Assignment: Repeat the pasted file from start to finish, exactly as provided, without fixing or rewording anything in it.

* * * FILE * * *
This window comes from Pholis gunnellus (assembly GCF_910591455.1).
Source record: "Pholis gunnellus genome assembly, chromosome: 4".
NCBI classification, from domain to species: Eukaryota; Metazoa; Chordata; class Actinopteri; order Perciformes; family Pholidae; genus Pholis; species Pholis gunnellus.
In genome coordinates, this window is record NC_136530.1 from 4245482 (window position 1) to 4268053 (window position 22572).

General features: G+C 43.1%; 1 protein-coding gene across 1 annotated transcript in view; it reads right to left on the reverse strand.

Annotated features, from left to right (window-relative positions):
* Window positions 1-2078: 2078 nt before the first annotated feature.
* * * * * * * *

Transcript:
This window comes from Pholis gunnellus (assembly GCF_910591455.1).
Source record: "Pholis gunnellus genome assembly, chromosome: 4".
NCBI classification, from domain to species: Eukaryota; Metazoa; Chordata; class Actinopteri; order Perciformes; family Pholidae; genus Pholis; species Pholis gunnellus.
In genome coordinates, this window is record NC_136530.1 from 4245482 (window position 1) to 4268053 (window position 22572).

General features: G+C 43.1%; 1 protein-coding gene across 1 annotated transcript in view; it reads right to left on the reverse strand.

Annotated features, from left to right (window-relative positions):
* Window positions 1-2078: 2078 nt before the first annotated feature.